Manchester’s first overspill town, built on land purchased across the Mersey in Cheshire by the City Corporation.

The project, championed by the Simon’s began in the 1930’s to relocate Manchester’s residents from the slum areas of the inner city to the pleasant fields of wheat and flowers across the river.

Blighted in its early days for lack of facilities, today it stands as a blue print for the problems of new towns, once the location of Europe’s largest council estate, it is also home to Manchester International Airport.

Early History -The Halls

In the 1920’s this peaceful agricultural area would change for ever, for Alderman Jackson, Ernest and Sheena Simon and Barry Parker had the vision of a Garden City across the Mersey with seventeen thousand new houses urgently needed by the City of Manchester as part of its post First World War slum clearance programme.

The Corporation bought the land from the Tatton Estate and by 1936, eight thousand houses, fifty-nine shops and two factories had been erected. However there were already problems – people were missing friends, relatives and the close-knit community of the old estates.

It was far more expensive to live there and with over three quarters of the working population travelling daily to the City, commuting became expensive.

Writing in 1944 one resident described it as a flop,no cinemas within easy reach, bad transport connections, shops too small turning shopping into a “ding dong get into line stand and wait affair and going to the local was an expedition culminating in inadequate room with a jostling surging mob”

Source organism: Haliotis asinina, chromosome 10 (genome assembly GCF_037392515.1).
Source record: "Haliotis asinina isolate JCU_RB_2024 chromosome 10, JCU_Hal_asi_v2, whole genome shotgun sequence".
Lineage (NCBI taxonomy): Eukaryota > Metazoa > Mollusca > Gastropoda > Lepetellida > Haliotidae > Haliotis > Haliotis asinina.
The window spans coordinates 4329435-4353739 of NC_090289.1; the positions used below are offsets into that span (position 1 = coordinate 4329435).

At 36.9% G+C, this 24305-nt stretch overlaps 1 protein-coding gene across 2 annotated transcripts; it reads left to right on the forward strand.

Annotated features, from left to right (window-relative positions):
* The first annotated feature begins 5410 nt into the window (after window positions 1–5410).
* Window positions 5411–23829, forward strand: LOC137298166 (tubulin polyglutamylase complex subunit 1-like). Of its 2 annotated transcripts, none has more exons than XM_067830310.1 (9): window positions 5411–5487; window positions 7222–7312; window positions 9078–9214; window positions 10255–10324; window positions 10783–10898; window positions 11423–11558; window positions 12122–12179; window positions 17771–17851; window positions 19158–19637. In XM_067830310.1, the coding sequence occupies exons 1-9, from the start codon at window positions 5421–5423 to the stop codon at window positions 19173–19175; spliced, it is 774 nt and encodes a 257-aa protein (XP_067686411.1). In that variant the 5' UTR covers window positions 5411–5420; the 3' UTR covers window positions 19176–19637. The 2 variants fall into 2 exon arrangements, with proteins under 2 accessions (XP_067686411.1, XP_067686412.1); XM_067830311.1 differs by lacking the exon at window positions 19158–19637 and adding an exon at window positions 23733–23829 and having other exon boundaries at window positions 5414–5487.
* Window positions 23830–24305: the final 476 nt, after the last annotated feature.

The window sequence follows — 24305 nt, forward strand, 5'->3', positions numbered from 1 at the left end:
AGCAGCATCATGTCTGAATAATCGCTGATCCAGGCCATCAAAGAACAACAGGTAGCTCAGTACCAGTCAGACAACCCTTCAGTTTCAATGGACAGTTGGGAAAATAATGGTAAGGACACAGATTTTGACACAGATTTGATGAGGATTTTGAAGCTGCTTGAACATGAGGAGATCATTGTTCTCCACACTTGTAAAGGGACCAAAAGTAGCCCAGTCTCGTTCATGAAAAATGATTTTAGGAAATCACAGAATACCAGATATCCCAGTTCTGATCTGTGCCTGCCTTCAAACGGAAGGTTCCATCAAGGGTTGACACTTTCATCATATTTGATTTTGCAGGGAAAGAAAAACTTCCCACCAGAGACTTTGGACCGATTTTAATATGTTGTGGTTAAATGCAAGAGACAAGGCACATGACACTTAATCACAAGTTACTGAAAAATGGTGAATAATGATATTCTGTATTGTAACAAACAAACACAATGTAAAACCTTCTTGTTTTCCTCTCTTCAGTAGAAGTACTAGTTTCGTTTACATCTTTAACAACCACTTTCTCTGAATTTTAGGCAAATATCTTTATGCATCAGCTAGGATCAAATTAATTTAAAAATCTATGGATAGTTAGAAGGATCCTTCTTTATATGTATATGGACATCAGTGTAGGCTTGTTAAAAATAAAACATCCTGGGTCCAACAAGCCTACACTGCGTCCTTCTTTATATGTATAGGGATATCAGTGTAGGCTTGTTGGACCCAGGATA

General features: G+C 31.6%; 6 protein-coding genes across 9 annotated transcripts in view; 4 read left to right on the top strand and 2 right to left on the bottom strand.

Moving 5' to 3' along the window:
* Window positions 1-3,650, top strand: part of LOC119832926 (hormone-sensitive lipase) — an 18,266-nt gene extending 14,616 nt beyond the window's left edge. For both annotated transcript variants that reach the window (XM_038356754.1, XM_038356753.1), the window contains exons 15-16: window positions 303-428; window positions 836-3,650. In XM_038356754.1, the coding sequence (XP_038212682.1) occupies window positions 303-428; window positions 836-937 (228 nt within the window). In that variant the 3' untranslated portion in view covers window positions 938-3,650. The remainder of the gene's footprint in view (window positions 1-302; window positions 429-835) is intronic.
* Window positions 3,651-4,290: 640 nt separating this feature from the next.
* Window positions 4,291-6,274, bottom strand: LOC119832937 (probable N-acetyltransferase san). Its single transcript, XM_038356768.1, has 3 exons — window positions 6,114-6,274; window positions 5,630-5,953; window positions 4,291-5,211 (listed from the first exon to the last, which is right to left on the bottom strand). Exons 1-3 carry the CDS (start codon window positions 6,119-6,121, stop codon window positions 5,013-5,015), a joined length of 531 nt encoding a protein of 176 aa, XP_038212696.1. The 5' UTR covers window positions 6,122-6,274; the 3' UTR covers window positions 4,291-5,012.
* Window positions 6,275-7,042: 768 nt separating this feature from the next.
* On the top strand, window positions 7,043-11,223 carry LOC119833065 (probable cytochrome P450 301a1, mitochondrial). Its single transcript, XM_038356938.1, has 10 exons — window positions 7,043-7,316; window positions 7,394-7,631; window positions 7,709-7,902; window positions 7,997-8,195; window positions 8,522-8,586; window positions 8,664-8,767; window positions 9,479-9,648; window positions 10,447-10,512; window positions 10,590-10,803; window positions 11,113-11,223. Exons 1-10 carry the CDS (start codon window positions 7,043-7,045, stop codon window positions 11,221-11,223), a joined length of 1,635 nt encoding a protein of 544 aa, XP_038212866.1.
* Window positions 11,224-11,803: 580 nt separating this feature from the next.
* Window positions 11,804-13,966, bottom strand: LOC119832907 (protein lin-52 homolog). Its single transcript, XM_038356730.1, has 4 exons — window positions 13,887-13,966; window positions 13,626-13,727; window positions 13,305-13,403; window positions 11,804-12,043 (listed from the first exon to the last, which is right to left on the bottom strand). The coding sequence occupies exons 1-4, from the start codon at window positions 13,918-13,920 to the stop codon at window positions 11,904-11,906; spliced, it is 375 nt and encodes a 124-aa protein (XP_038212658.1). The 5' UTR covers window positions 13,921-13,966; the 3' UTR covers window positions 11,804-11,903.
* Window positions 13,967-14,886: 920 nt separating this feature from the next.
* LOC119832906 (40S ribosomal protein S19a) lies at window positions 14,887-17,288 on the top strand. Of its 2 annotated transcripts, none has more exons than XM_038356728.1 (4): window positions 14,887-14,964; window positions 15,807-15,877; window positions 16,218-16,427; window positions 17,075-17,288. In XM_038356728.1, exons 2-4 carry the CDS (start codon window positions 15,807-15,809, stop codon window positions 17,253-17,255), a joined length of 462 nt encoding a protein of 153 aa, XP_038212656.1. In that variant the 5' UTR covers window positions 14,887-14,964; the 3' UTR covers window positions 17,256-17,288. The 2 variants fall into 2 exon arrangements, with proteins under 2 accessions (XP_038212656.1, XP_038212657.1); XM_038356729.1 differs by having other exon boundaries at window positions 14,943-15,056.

Post war the expansion continued, though hampered by austerity shortages, the town would not get a Civic Centre until 1963 and it would not be until the 1970’s that there was a shopping centre and leisure facilities.

A Council debate at the time saw it described as “dead, as an estate and community, it died many years ago, leaving the problem of the people, who desired only to get out as quickly as possible.

Through the last decade of the twentieth century it continued to be blighted by crime and deprivation, summed up by ITV’s controversial documentary about “Broken Britain” and the host Sarah Ferguson was said to have found drugs, crime and a “lack of community spirit” during her 10-day trip to Northern Moor, Wythenshawe.

In some ways that documentary would be a watershed for the town, and in recent years its negative image has been airbrushed aside. Now it is portrayed as a thriving place to work and bring your family.

In 2015 a new £6 million Wythenshawe transport interchange opened with trams now connecting the town to Manchester Airport and the rest of Manchester.


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